Children Issues

If you are thinking about divorce or separation, one of your biggest worries is likely to be about your children: where they will live and how they will continue to have a meaningful relationship with both of you. Our experience is that, once parents put the needs of their children at the heart of the process, the other issues surrounding their separation are usually easier to resolve.

A useful set of considerations is provided by Resolution the family layers association:
• Conflict is the major cause of unhappiness and poor outcomes for children.
• Children need reassurance that their parents still love them.
• Children need reassurance that what has happened is not their fault.
• Children and young people need information about what is happening in their 
  family – in ways they can understand – and without a blow by blow account 
  or whose fault it is.
• Children don’t want to take sides –don’t make them.
• Children benefit from keeping contact with both parents – and their wider family.
• Children will tell each parent what they want to hear – opposing views are not
   uncommon.
• Children can cope with short-term disruption in their lives – as long as parents
   continue to support them.
• Children cope best when they can go easily between their two homes.
• Children need their parents to make decisions.

It is always preferable for parents to make decisions together, regarding the future arrangements for their children but sometimes this is not possible. If no agreement can be reached or one parent is being denied time with their children, then it may be appropriate to seek legal advice or make an application to the court for a Child Arrangements Order.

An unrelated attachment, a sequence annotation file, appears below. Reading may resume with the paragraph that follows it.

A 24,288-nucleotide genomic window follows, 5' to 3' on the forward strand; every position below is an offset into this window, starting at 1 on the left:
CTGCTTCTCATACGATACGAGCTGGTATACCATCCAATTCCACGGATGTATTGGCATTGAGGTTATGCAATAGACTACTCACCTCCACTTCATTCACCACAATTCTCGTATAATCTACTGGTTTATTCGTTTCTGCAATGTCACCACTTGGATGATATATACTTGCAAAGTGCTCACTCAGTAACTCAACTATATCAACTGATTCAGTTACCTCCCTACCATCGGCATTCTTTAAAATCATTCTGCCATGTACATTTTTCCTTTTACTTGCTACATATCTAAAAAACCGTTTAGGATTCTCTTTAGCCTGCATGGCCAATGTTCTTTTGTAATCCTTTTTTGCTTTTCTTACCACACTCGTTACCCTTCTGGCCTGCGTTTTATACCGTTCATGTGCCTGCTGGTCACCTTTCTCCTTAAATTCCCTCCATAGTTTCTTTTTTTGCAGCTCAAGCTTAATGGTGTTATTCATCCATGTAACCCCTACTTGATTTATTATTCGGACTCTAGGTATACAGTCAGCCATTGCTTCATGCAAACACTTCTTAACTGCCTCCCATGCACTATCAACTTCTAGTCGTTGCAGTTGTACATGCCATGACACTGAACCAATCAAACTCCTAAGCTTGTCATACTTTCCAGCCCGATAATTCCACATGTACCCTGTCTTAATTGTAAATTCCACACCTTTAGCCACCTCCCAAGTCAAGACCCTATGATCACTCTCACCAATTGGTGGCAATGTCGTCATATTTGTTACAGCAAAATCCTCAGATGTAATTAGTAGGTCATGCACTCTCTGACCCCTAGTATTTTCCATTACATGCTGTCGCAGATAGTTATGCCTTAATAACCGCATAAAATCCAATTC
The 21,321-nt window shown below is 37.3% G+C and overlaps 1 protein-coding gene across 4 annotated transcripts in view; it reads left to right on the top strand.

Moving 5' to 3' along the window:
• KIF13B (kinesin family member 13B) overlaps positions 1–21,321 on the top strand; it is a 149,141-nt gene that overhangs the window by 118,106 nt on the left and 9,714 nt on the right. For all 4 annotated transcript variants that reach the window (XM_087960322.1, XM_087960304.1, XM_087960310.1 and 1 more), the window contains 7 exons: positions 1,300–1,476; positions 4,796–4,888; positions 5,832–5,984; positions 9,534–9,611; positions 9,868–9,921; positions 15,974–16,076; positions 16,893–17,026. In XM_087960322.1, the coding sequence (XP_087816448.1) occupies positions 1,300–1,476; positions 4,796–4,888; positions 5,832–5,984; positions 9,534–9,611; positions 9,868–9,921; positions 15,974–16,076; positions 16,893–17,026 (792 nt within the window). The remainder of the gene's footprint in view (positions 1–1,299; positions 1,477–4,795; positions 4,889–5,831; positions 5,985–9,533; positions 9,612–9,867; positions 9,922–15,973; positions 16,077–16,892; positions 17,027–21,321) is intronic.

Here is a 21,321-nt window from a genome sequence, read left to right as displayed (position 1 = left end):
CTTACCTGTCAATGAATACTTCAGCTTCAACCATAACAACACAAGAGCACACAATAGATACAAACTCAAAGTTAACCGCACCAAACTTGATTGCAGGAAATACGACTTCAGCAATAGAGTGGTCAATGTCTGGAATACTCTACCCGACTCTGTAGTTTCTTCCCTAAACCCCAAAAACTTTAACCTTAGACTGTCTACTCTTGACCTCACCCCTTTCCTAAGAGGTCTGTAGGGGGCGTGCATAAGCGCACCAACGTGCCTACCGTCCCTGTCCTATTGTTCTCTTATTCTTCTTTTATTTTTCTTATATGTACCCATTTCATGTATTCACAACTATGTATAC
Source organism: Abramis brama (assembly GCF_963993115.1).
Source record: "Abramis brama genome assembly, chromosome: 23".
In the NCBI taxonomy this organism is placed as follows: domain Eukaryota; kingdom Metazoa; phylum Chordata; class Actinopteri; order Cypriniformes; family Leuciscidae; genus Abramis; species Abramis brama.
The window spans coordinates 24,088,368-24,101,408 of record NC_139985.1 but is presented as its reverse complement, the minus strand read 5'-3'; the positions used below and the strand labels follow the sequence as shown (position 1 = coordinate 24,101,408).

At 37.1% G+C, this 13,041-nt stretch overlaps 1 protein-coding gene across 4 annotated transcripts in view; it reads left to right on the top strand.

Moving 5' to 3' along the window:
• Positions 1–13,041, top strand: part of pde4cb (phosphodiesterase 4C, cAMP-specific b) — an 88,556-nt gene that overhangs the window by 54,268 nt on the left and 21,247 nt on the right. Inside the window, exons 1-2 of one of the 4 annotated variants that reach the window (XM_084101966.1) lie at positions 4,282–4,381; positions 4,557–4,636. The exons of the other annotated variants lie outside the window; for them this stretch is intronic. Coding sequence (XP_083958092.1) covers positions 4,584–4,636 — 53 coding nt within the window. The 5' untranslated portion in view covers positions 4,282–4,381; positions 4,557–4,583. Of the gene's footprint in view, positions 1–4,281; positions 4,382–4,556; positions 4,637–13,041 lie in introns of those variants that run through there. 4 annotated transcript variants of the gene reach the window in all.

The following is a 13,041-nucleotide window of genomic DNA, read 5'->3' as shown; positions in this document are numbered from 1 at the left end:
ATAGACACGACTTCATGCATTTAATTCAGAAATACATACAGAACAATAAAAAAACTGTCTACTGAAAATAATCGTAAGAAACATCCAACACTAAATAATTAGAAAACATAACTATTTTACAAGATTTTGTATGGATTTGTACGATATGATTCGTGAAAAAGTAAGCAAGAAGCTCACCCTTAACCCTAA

Before any application can be made, the parties have to consider whether Mediation is appropriate. If mediation is not appropriate or breaks down, then sometimes an application to the court is the only way of resolving matters. When making such an application, the court’s only consideration is what is in the best interest of the children.

Parental responsibility (PR) is defined as ‘all the rights, duties, powers, responsibilities and authority which, by law, a parent of a child has in relation to the child and their property’. Mothers automatically have PR and as a father if you are or were married to the mother or named on the child’s birth certificate, (post December 2003), you will also have PR. That means, if you have PR, you are recognised in the eyes of the law as having all the legal powers to make appropriate decisions in relation to the upbringing of your child.

On a practical level it will, among other things, allow those with PR to contact their child’s GP to obtain or discuss medical treatment for their child, and to play an active role in their child’s education, giving them access to school reports and parents’ evenings. If you are a father and do not have PR, as the child was born pre December 2003, or you are not named on the birth certificate, then it is possible to acquire it either by agreement with the mother or an order of the court.

If you are going through difficulties in respect of making arrangements for your children and would benefit from more information or an initial free appointment please contact Celia Christie on 02476 55 31 81 or via email.